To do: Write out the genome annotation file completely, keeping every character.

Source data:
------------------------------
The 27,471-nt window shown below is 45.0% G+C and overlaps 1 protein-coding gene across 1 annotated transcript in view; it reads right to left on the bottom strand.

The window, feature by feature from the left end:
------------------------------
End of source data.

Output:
The 27,471-nt window shown below is 45.0% G+C and overlaps 1 protein-coding gene across 1 annotated transcript in view; it reads right to left on the bottom strand.

The window, feature by feature from the left end: